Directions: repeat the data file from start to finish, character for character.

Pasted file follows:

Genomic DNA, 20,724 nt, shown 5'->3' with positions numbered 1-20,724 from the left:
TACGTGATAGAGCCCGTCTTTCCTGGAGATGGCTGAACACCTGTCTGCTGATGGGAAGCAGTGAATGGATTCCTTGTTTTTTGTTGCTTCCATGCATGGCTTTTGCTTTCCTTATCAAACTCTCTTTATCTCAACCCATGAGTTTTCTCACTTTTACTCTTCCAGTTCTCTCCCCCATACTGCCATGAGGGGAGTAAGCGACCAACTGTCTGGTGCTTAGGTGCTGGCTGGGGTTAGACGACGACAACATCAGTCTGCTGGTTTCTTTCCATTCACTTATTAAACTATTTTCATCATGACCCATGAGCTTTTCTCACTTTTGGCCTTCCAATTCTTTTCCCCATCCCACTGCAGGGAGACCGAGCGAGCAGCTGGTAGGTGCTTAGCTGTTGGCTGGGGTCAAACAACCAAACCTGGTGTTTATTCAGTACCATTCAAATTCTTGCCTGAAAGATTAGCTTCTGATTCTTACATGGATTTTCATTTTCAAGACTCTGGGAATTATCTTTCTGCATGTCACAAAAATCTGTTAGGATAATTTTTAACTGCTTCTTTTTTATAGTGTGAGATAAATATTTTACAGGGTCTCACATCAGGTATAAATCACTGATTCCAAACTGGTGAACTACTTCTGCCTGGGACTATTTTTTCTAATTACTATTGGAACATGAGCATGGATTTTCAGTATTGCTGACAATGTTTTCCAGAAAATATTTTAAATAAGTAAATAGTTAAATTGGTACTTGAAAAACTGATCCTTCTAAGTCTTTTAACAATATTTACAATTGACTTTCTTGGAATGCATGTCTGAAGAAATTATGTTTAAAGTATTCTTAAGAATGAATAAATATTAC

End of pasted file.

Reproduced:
Genomic DNA, 20,724 nt, shown 5'->3' with positions numbered 1-20,724 from the left:
TACGTGATAGAGCCCGTCTTTCCTGGAGATGGCTGAACACCTGTCTGCTGATGGGAAGCAGTGAATGGATTCCTTGTTTTTTGTTGCTTCCATGCATGGCTTTTGCTTTCCTTATCAAACTCTCTTTATCTCAACCCATGAGTTTTCTCACTTTTACTCTTCCAGTTCTCTCCCCCATACTGCCATGAGGGGAGTAAGCGACCAACTGTCTGGTGCTTAGGTGCTGGCTGGGGTTAGACGACGACAACATCAGTCTGCTGGTTTCTTTCCATTCACTTATTAAACTATTTTCATCATGACCCATGAGCTTTTCTCACTTTTGGCCTTCCAATTCTTTTCCCCATCCCACTGCAGGGAGACCGAGCGAGCAGCTGGTAGGTGCTTAGCTGTTGGCTGGGGTCAAACAACCAAACCTGGTGTTTATTCAGTACCATTCAAATTCTTGCCTGAAAGATTAGCTTCTGATTCTTACATGGATTTTCATTTTCAAGACTCTGGGAATTATCTTTCTGCATGTCACAAAAATCTGTTAGGATAATTTTTAACTGCTTCTTTTTTATAGTGTGAGATAAATATTTTACAGGGTCTCACATCAGGTATAAATCACTGATTCCAAACTGGTGAACTACTTCTGCCTGGGACTATTTTTTCTAATTACTATTGGAACATGAGCATGGATTTTCAGTATTGCTGACAATGTTTTCCAGAAAATATTTTAAATAAGTAAATAGTTAAATTGGTACTTGAAAAACTGATCCTTCTAAGTCTTTTAACAATATTTACAATTGACTTTCTTGGAATGCATGTCTGAAGAAATTATGTTTAAAGTATTCTTAAGAATGAATAAATATTAC